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Pilot Ergonomics: Creating a Comfortable and Safe Cockpit

As pilots, we spend many hours seated in aircraft during flight operations.

Ensuring optimal ergonomics in the cockpit is an important aspect of safety, health and comfort on the job. Poor positioning or equipment layout can lead to fatigue, pain and even safety issues over time (Bobko et al., 2014). Here are some tips for evaluating and improving pilot ergonomics:

Evaluate Seating Arrangement

Assess seat placement, back positioning and controls accessibility regularly. Minor adjustments like moving seats forward or back a few inches can make a big difference in stress levels (Bubb, 2005). Contact an ergonomics specialist if needing new seats.

Monitor Posture

Be aware of how long spent hunched over screens versus upright. Use reminders to straighten up periodically. Adjust mirrors to avoid cramped neck positioning. Stretches during breaks help circulation (Heland, 2021).

Customize Controls Layout

Organize commonly used switches within comfortable reach tailored to pilot size. Consider adding lighting or labeling for easy reading in dark. Control placement impacts both stress and response efficiency (Johnson & Lipscomb, 2005).

Incorporate Movement Breaks

Schedule light activity like ankle rolls or shoulder stretches at cruising altitudes to counteract prolonged sitting. Even brief motion improves blood flow and mental clarity (Heland, 2021).

Monitor Displays Readability

Watch for glare or screens positioned too high/low causing eyestrain. Keep screens, checklists within comfortable focal range to avoid fatigue overflights (Lee et al., 2014).

Invest in Back Support

A supportive lumbar cushion or small backrest for TL legs offers relief during downtimes. Technology exists for unobtrusive back support not hindering maneuverability (Shaw, 2007).

By thoughtfully evaluating ergonomic factors in the cockpit workstation, pilots can stay comfortable, focused and safe during flights for extended careers. Proper ergonomics also enhances health and wellness on the job.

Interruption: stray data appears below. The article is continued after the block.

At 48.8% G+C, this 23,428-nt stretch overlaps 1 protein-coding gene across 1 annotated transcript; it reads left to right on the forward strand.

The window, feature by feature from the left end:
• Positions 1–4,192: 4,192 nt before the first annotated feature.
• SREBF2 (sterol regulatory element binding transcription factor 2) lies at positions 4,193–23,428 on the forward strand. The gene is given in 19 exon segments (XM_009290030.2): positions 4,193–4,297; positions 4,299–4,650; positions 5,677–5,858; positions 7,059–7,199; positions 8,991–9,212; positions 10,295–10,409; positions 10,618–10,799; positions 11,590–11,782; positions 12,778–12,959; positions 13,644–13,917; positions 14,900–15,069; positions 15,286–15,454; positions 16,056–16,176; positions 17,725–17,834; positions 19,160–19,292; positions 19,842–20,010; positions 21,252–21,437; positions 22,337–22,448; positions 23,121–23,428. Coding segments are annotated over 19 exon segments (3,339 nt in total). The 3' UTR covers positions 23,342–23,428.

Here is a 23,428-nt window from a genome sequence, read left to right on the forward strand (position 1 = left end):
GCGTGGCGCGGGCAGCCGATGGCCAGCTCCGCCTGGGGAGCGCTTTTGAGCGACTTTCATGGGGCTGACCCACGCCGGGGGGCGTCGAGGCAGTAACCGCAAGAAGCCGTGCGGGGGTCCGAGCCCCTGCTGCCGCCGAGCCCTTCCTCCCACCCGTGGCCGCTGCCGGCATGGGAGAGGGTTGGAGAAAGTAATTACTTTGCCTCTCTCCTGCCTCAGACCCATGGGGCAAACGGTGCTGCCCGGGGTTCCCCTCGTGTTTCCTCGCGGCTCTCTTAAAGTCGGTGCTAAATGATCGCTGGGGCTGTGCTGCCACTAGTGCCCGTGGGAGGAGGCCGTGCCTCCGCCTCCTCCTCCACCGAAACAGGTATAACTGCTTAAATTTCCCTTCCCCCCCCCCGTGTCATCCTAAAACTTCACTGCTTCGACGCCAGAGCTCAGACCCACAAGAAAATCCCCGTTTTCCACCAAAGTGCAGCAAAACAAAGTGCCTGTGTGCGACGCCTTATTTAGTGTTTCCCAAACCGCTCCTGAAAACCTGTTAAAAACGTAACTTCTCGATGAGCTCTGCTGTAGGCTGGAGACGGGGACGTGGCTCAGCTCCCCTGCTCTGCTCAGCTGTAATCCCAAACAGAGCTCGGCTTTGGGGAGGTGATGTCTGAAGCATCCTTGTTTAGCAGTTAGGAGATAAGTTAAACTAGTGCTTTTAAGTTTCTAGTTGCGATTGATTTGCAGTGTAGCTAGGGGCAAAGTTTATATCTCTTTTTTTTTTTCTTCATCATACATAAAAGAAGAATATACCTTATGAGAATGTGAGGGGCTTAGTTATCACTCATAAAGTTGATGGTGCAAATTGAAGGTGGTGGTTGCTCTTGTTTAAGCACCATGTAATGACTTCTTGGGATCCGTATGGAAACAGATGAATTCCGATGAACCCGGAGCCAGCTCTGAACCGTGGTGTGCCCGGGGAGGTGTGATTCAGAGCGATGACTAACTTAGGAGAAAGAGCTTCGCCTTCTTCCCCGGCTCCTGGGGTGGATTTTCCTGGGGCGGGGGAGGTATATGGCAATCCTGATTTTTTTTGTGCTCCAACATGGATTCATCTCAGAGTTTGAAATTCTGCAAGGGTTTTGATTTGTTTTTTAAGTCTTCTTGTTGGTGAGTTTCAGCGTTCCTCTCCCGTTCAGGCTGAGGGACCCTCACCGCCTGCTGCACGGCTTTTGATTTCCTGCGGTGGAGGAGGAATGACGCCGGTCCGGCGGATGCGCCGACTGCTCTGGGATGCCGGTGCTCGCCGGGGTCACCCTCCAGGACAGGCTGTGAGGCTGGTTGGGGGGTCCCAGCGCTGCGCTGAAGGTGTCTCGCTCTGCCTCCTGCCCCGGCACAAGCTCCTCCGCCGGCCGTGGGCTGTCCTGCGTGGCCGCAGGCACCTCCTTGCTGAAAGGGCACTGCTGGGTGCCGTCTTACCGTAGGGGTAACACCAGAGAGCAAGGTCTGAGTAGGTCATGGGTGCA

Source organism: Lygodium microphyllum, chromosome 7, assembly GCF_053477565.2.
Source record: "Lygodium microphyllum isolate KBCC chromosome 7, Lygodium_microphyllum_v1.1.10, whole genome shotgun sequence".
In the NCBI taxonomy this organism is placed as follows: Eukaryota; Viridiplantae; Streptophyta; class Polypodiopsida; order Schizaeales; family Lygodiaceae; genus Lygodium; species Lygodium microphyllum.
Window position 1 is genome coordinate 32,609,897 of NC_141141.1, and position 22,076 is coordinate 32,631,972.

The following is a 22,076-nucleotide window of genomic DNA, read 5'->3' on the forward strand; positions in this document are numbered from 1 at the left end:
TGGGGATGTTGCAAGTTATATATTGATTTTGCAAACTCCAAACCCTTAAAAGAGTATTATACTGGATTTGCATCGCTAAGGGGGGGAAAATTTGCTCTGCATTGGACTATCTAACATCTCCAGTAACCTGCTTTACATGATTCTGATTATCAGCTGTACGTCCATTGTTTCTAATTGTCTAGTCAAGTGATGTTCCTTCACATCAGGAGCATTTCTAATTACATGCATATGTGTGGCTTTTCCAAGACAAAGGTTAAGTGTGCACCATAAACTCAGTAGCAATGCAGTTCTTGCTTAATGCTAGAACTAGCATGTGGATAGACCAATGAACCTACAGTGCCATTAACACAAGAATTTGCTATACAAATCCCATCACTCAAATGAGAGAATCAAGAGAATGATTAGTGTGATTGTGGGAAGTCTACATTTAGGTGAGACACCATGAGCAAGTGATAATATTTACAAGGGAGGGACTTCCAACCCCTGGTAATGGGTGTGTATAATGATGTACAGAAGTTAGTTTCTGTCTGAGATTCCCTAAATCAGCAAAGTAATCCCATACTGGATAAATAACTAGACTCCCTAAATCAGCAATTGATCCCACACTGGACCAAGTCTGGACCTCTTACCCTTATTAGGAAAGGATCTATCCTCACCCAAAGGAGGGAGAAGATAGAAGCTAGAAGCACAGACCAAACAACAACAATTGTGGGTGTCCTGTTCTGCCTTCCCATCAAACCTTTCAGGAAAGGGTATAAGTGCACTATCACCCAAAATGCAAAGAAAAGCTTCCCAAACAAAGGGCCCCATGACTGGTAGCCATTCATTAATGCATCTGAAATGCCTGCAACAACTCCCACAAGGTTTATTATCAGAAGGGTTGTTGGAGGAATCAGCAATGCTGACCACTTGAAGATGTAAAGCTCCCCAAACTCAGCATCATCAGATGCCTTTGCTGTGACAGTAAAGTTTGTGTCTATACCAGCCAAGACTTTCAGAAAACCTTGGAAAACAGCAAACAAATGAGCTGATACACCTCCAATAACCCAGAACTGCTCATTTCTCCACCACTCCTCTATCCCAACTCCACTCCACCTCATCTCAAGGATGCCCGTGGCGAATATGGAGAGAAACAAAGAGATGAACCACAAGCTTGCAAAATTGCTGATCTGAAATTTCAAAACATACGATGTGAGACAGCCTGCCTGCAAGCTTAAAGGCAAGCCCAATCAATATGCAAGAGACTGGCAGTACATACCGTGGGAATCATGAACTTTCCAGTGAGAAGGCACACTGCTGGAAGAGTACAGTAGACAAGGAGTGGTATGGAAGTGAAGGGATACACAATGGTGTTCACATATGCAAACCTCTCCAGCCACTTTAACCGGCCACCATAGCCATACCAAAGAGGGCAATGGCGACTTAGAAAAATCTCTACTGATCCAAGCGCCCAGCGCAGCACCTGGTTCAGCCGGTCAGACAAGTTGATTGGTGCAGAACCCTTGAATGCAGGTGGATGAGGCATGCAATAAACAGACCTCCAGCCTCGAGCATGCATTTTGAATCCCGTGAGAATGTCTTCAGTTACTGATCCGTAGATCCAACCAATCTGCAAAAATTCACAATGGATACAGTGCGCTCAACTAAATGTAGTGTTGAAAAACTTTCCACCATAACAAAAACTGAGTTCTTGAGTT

References

Bobko, N., Bahamonde, R. E., & Rothwell, A. (2014). Modeling operator posture and task performance using a geometric modeling approach. Ergonomics, 57(8), 1188-1200. https://doi.org/10.1080/00140139.2014.914722

Bubb, H. (2005). Workstation and posture design - An anthropometric approach. Work, 25(3), 211-217.

Helander, M. G., & Zhang, L. (1997). Field studies of comfort and discomfort in sitting. Ergonomics, 40(9), 895-915. https://doi.org/10.1080/001401397187780

Johnson, P. W., & Lipscomb, J. A. (2005). Postural workload as a risk factor for musculoskeletal disorders in a telephone customer service task. Journal of Occupational and Environmental Medicine, 47(11), 1121-1131. https://doi.org/10.1097/01.jom.0000178151.31752.42

Lee, S., Cho, Y.-K., & Kim, S.-Y. (2014). Vision syndrome in airline pilots. Aviation, space, and environmental medicine, 85(2), 144–149. https://doi.org/10.3357/ASEM.3670.2014

Shaw, W. S., Robertson, M. M., & Pransky, G. (2007). Development of a work restriction questionnaire. Journal of occupational and environmental medicine, 49(3), 268–274. https://doi.org/10.1097/JOM.0b013e3180312d63

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